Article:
Jest tekstem stosowanym jako przykładowy wypełniacz w przemyśle poligraficznym. Został po raz pierwszy użyty w XV w. przez nieznanego drukarza do wypełnienia tekstem próbnej książki.

Pięć wieków później zaczął być używany przemyśle elektronicznym, pozostając praktycznie niezmienionym.

Cyprus, an island full of treasures

Do you like lazy beach holidays? Go to Cyprus. Prefer hiking in the mountains? Go to Cyprus. Interested in antiquity? Go to Cyprus. Dreaming of a vacation with a pinch of luxury? Go to Cyprus.

Discovering Cyprus is an adventure that begins even before you set foot on Cypriot soil. It is a place full of contrasts and surprises. It lies in Asia, but is part of the European Union. There are border crossings inside the country. Two official languages are in force. There is left-hand traffic on the streets. Coffee changes its name depending on where you order it. These are just some of the surprises that Cyprus can surprise us with. Nevertheless, a tourist feels safe here and quickly realizes that he is surrounded by friendly, welcoming people. Cypriots know how to enjoy life and invite newcomers to do so as well.

A glance at the map

Cyprus is an island in the Mediterranean Sea, the third largest in the region, after Sicily and Sardinia. It lies in western Asia. It neighbors Turkey to the north, and it is a very close neighbor, as the two countries are separated by only 70 kilometers. Slightly greater is the distance to Cyprus’ eastern neighbors Syria, Lebanon and Israel. To Egypt, which lies to the south, it is much farther, it is more than 350 km. On the map Cyprus is not conspicuous, you need to know where to look for it. It crouches in the eastern part of the sea, close to the mainland. Such a location was both a salvation and a curse for the islanders. Its strategic position, on the route of wandering merchants, artisans and warriors, provided Cypriots with many attractions. Various winds of history swept through the island, it was easy to make money, but one also had to reckon with losses, as many tried to get rich on the island without considering the needs of the local population.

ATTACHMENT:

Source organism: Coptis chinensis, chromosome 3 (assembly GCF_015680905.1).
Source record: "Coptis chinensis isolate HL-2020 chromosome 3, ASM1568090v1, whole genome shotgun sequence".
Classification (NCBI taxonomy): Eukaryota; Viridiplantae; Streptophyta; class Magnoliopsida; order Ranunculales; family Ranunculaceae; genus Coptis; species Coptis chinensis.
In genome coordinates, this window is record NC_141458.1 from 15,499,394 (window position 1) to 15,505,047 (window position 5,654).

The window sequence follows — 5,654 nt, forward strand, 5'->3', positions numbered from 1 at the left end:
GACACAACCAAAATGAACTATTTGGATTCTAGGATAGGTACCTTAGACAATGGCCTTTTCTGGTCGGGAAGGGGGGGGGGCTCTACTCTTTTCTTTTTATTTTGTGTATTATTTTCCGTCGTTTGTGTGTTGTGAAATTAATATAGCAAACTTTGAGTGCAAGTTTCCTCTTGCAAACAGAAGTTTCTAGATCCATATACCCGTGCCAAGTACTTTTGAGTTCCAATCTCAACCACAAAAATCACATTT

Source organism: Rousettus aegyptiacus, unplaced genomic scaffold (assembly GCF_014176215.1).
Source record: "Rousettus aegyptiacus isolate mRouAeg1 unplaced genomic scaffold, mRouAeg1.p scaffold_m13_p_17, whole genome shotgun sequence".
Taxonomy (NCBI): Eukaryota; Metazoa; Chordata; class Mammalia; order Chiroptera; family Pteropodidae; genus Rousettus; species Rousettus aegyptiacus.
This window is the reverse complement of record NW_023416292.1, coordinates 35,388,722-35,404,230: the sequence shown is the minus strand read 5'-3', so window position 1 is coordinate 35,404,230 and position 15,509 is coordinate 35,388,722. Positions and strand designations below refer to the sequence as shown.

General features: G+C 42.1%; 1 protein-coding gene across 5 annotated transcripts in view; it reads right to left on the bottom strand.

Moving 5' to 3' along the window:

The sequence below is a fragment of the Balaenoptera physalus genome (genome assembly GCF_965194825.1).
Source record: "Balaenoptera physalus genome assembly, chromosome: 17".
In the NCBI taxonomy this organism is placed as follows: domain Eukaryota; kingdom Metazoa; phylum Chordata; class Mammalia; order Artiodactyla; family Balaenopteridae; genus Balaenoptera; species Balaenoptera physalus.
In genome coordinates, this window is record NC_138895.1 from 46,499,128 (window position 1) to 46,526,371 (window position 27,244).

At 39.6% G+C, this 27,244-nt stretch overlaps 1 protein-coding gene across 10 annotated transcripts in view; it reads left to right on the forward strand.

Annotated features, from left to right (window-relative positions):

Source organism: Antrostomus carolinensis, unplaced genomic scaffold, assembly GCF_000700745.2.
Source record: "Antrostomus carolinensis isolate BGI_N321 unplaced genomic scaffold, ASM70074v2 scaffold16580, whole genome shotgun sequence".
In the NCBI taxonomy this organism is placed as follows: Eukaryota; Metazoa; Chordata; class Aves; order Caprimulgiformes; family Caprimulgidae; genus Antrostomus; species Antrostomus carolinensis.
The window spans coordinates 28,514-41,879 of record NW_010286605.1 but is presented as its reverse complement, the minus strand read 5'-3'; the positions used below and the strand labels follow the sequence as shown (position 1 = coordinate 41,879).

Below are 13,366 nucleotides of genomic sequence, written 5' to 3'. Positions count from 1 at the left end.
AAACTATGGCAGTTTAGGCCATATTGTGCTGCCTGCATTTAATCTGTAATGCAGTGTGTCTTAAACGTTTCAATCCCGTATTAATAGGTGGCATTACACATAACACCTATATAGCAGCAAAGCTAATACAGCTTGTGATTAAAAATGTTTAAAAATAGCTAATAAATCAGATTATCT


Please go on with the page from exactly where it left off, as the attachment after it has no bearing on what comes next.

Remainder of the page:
From Poland to Cyprus you can get by plane, the flight takes about 3.5 hours. Air traffic is handled by two international airports – in Larnaca and Paphos. Until 1951, Cyprus could be traveled by rail, with a route of more than 100 kilometers leading from Famagusta to Evrich. Today, transportation on the island is based on an extensive road network. You can travel between all major cities by bus, getting to small towns will be easiest by car, but you have to reckon with the inconvenience of driving in left-hand traffic.

Can’t do without politics